But Lizzo is sort of an outlier. The average person who classifies as obese gets dragged down more than they can handle, and for them, self-love and confidence are a genuine struggle. What’s more, although there are fat people who are perfectly healthy, there are plenty who are not–and they don’t owe anyone good health just to receive basic decency from others. Nothing about your physicality should dictate how people treat you. If someone’s sick, or mentally ill, or suffering from chronic illness, or anything at all, how is it acceptable to treat them badly? It shouldn’t be, but that’s where we’re at as a society.
Here are some fat positive Instagram accounts I recommend you follow:
I’ve learned a lot. A whole lot. We put people through too much. We act like they should jump through hoops to get our approval. Designers won’t make clothes in their sizes; healthcare professionals often don’t take them seriously; they walk through life dealing with people being assholes left and right. It’s bullying on a mass scale, and we just let it happen. It’s more than unkind. It’s cruel.
I don’t have a sad story. I’ve never been abused in any sense of the word. I grew up with a (rare) sense of self-esteem, and to this day, I live my life surrounded by people who love me unconditionally.
I still felt like shit when I was gaining weight.
And it really opened my eyes to how easily the self-image can be distorted. Suddenly, it made sense to me why many girls I knew–even girls who were thin, even girls who had beautiful features, even girls with incredible intelligence or big, loving hearts–found excuses to call themselves ugly. That used to confuse the hell out of me, but I get it now. Women and girls exist in a world that ties their beauty to their human worth.
And beauty, in this context, is a very narrow, exclusive construct.
You want to know why I gained weight?
It was because I had reached my mid-20s, and my metabolism naturally changed. I wasn’t a teenager anymore, and I had finally grown into my adult body.
I’m lucky that I made healthy choices as I went through this experience. Around last October, when I was about 150 lbs, I bought myself a planner, and I wrote down (in ink) which days I would go to the gym, which days I would do yoga, and which days I would do nothing at all. Next, I cut back on the Dr. Pepper (I didn’t cut it out; I didn’t cut anything out, because I’m not on this earth to live a life of deprivation). I also got rid of the scale in my house, and I haven’t weighed myself since–obsessing over numbers was only going to drive me towards insanity.
I had just wasted a whole lot of time feeling weird about myself, but geez, what if I had reacted drastically? What might I have done to myself if self-love wasn’t such a deeply rooted personal habit? Because women end up hurting themselves all the time for this exact reason.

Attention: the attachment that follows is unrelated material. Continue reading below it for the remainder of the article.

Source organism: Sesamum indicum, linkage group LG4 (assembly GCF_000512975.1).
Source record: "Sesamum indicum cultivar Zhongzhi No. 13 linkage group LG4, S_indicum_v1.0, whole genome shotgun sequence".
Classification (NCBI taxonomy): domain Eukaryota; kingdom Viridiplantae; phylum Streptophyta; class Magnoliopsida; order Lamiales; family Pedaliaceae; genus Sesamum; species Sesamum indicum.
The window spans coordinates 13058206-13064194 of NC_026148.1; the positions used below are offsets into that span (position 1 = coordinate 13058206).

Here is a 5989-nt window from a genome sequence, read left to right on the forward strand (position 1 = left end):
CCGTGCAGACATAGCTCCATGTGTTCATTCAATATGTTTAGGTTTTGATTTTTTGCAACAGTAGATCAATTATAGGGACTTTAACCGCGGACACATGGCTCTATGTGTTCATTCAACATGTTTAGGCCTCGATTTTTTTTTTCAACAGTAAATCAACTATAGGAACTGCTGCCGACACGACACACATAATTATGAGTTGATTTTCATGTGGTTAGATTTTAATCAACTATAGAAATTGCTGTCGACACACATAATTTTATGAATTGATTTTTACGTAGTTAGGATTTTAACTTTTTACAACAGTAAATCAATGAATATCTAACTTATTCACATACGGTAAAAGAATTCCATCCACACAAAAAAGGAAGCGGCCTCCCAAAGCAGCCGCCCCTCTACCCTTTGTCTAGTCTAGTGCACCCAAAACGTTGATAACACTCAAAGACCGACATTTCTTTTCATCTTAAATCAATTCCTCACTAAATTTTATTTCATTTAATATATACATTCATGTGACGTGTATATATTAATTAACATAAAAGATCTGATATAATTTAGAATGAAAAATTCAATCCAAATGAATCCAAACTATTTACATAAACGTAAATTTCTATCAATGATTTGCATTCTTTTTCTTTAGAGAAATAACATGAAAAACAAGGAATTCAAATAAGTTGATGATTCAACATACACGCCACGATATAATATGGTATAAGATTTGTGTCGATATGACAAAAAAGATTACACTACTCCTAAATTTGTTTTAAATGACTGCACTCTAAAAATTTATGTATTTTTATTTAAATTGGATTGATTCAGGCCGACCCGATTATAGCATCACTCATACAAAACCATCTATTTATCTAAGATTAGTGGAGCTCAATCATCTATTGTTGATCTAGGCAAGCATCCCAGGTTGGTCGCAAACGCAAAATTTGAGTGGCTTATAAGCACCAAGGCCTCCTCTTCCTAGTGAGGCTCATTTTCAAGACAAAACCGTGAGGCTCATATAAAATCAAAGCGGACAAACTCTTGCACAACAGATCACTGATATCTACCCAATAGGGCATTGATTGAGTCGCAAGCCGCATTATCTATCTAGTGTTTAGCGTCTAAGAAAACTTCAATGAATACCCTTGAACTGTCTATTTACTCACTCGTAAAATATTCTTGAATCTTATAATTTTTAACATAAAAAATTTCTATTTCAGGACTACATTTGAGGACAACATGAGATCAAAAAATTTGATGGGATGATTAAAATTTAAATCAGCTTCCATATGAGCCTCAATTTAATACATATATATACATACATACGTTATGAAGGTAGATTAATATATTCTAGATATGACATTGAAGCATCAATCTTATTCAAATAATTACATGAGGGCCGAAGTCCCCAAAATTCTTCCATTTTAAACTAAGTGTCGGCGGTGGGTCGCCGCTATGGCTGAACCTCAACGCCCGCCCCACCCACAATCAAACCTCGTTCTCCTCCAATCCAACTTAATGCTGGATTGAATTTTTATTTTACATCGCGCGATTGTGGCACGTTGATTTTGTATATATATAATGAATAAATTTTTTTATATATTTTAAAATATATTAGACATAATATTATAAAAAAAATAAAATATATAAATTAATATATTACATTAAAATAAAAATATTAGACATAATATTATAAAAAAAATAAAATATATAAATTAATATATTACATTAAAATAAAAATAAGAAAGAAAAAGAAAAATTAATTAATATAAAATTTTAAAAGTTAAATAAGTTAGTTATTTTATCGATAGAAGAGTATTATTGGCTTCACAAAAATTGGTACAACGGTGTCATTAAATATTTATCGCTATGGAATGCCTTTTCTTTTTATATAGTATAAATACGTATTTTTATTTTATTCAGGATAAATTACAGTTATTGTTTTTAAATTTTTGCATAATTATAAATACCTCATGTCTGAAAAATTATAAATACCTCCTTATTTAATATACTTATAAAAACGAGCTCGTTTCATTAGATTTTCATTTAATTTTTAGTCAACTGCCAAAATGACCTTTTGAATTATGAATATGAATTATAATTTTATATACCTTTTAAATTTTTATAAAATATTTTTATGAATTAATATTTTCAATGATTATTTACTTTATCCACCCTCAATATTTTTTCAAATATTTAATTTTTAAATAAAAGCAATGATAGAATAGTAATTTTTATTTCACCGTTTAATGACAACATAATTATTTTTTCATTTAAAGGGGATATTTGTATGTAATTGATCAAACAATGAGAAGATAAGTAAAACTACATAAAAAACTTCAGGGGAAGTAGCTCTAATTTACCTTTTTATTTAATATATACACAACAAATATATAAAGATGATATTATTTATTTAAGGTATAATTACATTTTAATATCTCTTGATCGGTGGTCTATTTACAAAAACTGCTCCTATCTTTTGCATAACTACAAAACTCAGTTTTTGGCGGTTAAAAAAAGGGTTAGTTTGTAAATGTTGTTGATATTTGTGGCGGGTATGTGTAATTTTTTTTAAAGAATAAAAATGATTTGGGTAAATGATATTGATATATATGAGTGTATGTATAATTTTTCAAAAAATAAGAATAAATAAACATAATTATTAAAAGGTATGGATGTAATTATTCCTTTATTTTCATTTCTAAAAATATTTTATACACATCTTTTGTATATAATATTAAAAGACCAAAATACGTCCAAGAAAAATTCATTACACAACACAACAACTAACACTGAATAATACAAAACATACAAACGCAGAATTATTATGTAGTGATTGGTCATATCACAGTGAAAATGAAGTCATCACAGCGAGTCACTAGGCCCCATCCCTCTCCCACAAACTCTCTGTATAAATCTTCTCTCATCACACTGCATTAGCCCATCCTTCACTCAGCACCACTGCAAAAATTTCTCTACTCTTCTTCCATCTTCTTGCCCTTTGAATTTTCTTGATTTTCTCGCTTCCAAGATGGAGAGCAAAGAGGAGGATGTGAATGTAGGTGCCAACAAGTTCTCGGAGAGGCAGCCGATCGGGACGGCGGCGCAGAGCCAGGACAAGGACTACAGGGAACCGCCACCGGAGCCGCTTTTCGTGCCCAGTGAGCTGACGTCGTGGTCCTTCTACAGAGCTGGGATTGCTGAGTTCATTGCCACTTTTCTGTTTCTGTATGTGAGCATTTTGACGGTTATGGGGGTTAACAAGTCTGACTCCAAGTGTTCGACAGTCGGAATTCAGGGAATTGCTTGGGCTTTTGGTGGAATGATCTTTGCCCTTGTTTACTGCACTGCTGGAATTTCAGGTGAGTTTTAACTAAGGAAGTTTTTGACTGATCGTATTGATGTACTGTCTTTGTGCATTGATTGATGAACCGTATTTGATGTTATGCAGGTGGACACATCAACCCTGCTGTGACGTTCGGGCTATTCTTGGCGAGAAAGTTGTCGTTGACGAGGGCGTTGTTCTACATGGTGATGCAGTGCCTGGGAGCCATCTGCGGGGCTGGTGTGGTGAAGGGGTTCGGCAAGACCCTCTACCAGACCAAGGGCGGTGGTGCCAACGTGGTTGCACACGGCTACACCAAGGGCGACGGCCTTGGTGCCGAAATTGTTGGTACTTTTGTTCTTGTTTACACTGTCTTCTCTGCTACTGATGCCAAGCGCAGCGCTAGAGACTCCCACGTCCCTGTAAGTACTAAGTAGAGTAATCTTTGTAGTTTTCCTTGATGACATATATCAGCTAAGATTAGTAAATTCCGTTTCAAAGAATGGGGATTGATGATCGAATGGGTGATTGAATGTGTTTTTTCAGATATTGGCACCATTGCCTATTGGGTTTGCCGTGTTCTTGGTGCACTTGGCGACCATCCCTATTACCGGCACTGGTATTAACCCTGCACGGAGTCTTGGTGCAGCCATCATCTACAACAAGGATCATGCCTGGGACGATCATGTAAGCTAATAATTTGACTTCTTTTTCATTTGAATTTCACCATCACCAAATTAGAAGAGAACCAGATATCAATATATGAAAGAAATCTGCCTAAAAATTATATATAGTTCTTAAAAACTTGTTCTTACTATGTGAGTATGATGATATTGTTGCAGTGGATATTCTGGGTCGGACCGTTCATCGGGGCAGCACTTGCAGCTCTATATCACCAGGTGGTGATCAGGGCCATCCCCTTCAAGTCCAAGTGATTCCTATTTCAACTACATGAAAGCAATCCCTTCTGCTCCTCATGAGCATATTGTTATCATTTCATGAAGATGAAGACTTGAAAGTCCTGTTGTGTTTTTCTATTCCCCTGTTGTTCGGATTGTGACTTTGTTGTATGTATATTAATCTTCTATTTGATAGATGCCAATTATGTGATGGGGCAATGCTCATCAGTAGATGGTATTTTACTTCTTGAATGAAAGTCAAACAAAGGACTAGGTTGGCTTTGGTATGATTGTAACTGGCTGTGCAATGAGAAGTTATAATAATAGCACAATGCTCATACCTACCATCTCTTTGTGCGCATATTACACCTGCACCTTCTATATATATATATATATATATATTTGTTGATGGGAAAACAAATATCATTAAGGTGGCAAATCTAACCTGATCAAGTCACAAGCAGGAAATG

I laid out this problem of mine, and I dissected it like I was performing an autopsy (because that’s how my anxiety works). I’m not afraid of research–you really have to do it if you want to learn anything practical. (Just like with sex ed. Our school system is basically worthless). It might have been useless to worry, but I don’t regret the knowledge I’ve gained.
For example, did you know that not only is cellulite normal, it’s kind of important? Women’s bodies store fat differently, which actually helps us survive shortages, or drains on the nutrients we take in, drains like, oh, a little thing known as pregnancy. I was floored when I learned that. And yet, we are desperate to get rid of it.
The general public doesn’t know jack shit about what makes a body healthy, and “normal” can be so drastically different for different people. There is no reason, no excuse for a person to look at another person and decide they don’t look “right.” And keep that in mind when you look in the mirror.
Self-talk is crucial. You’ve got to be as stubbornly kind and forgiving with yourself as you would be with anyone else. If someone, at any point, had walked up to me and said, “You looked better ten pounds ago,” I wouldn’t have hesitated to tell them to go fuck themselves.
So why on earth should I be allowed to talk to myself like that?
Here’s the end of my little story. In the midst of my anxiety, I examined those feelings of insecurity and doubt, and I said that’s not me. I chose self-love. And when it got hard, I chose self-love out of pure spite.
That’s who I am.
I’m 27 years old. I’m 5’6″, and I have reason to believe I weigh between 141-146 lbs. And I’m still just a little bit vain.
We are currently trying to get through a pandemic. I’m waiting it out in quarantine just like everybody else, and I haven’t been to the gym in a long time now. Whatever. It’ll be annoying to get back into an exercise routine when this is all over, but I will. ‘Til then, I’m grateful that I can stay safe at home, and that I can keep writing.
Give yourself permission to forget about weight during this difficult time. Drink coffee and wine. Eat carbs. Do things that you enjoy. We’ll deal with the future as it comes.
Have a beautiful week.